In Dr. Cordesman’s view, politics in the US has become so polarized that people are judging the National Security Strategy on the extremes of the document rather than its overall tone and meaning.

Yes, the Trump NSS talks about “America First,” a slogan from his campaign that critics say carries more than a tinge of isolationism. But it’s not the same thing, according to Cordesman.

“You look at what Trump says about America First, and most of it is very international in character and has a great deal of continuity with, say, US national security policy under Clinton, Bush, and in many ways even under Obama,” he says. 

The rhetoric of foreign policy often does not match the reality, he says. In NATO and other strategic partnerships, the Trump administration has made very few changes, and in some ways has actually strengthened the American presence overseas.

“I think almost all of our allies are going to find this document reassuring,” says Cordesman. “But the truth is, most of them probably see Secretary [of Defense James] Mattis, General McMaster, and Secretary [of State Rex] Tillerson as figures in which basically they see the same basic national security policies that they would have seen under Bush – or even Reagan for that matter.” 

That may be true, but the NSS document is not the only thing allies are closely studying, says Julianne Smith, senior fellow and director of the Transatlantic Security Program at the Center for a New American Security. They are closely studying the president’s behavior as well, and that often sends messages that are at odds with the most sober language of his senior staff and Cabinet members.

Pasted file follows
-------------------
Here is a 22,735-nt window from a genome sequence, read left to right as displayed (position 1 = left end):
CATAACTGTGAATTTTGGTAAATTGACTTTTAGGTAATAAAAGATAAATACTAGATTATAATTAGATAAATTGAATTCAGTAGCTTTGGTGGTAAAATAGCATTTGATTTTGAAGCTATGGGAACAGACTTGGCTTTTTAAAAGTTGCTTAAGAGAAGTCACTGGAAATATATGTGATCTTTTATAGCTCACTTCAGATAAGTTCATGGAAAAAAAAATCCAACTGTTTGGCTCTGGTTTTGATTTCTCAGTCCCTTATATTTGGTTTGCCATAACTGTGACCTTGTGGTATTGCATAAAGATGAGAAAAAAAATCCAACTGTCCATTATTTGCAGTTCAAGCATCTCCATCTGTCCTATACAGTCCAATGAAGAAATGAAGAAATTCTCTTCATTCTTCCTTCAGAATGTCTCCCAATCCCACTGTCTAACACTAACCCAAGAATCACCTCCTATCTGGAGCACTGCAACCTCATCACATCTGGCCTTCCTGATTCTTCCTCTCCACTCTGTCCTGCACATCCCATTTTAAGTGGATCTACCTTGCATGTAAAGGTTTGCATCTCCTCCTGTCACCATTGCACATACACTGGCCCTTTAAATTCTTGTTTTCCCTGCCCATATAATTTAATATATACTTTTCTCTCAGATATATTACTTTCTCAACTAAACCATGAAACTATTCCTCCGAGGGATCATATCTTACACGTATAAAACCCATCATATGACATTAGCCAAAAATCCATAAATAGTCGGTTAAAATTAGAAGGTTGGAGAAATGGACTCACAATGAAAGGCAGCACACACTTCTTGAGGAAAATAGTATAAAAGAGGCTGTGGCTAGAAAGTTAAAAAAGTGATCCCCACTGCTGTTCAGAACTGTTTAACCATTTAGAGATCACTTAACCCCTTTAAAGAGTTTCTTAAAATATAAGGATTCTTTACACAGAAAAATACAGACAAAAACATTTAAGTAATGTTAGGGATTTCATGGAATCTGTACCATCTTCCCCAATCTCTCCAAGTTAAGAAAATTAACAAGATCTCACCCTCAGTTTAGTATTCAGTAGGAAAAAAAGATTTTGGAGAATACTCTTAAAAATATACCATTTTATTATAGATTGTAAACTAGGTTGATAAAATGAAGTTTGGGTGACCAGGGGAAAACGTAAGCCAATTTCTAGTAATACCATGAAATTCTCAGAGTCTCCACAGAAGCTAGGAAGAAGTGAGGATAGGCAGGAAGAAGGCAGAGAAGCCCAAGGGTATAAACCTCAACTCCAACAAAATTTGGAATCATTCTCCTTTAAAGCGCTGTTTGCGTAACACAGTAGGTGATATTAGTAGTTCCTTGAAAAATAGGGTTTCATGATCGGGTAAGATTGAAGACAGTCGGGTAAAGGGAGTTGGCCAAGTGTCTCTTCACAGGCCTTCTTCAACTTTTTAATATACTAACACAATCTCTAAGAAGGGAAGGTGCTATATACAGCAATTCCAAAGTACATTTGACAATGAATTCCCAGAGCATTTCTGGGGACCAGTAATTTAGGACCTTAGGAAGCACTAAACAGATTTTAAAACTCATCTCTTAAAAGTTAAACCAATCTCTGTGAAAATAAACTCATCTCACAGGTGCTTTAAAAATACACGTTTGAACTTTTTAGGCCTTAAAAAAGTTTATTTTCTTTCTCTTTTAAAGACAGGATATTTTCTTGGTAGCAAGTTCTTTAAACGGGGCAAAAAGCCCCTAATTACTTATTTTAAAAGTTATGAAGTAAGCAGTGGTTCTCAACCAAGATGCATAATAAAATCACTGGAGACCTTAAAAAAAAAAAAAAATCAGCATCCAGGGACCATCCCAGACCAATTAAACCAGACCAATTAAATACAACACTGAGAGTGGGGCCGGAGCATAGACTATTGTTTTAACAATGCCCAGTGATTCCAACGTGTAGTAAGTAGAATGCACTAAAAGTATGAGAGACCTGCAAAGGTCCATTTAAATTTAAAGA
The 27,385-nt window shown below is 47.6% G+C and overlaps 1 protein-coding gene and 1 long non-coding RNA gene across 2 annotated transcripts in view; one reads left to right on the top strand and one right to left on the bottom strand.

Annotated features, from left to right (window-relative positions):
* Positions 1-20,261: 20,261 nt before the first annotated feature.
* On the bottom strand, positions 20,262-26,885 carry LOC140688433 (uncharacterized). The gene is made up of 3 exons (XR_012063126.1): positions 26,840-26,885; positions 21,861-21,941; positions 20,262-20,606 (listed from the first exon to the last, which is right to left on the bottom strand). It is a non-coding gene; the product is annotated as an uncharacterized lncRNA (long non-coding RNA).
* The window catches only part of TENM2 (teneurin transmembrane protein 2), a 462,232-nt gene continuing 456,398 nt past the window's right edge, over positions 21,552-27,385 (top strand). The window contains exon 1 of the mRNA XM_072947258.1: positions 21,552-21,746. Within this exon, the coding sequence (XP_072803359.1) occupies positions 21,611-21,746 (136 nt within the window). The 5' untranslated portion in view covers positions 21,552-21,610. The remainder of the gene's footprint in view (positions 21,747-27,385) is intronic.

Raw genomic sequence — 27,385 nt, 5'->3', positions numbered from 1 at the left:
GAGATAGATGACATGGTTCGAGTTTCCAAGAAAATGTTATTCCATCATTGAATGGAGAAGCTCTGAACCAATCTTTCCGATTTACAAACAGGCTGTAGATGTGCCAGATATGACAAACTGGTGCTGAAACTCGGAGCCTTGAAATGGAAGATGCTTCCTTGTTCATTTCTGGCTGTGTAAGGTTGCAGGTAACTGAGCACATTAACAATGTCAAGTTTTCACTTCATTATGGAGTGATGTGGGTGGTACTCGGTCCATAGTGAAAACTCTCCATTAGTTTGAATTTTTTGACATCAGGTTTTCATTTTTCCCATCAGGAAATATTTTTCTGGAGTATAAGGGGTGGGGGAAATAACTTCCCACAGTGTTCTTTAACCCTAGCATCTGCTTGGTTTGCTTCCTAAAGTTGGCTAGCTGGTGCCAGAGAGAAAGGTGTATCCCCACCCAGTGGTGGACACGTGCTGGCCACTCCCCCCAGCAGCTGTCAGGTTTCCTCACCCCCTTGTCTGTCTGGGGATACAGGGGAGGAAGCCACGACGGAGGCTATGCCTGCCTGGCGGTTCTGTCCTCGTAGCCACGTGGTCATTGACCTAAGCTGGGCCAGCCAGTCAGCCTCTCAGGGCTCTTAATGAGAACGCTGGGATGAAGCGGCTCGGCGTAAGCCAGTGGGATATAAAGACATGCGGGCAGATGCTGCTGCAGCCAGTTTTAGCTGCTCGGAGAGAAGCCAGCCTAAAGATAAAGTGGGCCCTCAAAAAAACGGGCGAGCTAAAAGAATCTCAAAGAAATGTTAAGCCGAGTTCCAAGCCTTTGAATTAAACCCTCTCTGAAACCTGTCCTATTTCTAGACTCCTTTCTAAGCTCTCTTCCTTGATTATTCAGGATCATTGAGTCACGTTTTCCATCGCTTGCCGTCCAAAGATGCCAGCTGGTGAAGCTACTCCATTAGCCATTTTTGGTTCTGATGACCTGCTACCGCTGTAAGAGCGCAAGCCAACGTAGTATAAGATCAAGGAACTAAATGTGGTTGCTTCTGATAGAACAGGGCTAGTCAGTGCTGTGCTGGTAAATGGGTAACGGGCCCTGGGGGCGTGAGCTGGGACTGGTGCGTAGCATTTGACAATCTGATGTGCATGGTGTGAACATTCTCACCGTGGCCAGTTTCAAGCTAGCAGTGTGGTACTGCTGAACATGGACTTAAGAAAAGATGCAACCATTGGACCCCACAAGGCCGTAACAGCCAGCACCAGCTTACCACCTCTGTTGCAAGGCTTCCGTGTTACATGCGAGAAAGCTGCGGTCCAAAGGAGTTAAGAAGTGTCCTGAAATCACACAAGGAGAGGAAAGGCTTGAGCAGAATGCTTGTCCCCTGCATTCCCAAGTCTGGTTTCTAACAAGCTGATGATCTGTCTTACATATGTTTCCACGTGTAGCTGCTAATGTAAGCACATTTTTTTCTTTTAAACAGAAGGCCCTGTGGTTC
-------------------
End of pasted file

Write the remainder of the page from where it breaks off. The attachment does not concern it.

Trump’s tweets and words have put very little value on NATO and other alliances, for instance.

“So there are definitely parts of [the NSS] that don’t ring true if you closely watch what the president has said over the last year,” says Ms. Smith. “It’s hard to assume that he would agree with everything that’s in here.”

Indeed, Trump’s Monday speech on the security strategy touched on many things not mentioned in the document. Much of it could almost have been a campaign speech from 2016, as it emphasized the need to control immigration, the faults of Trump’s predecessors, and other more emotional aspects of his approach to politics.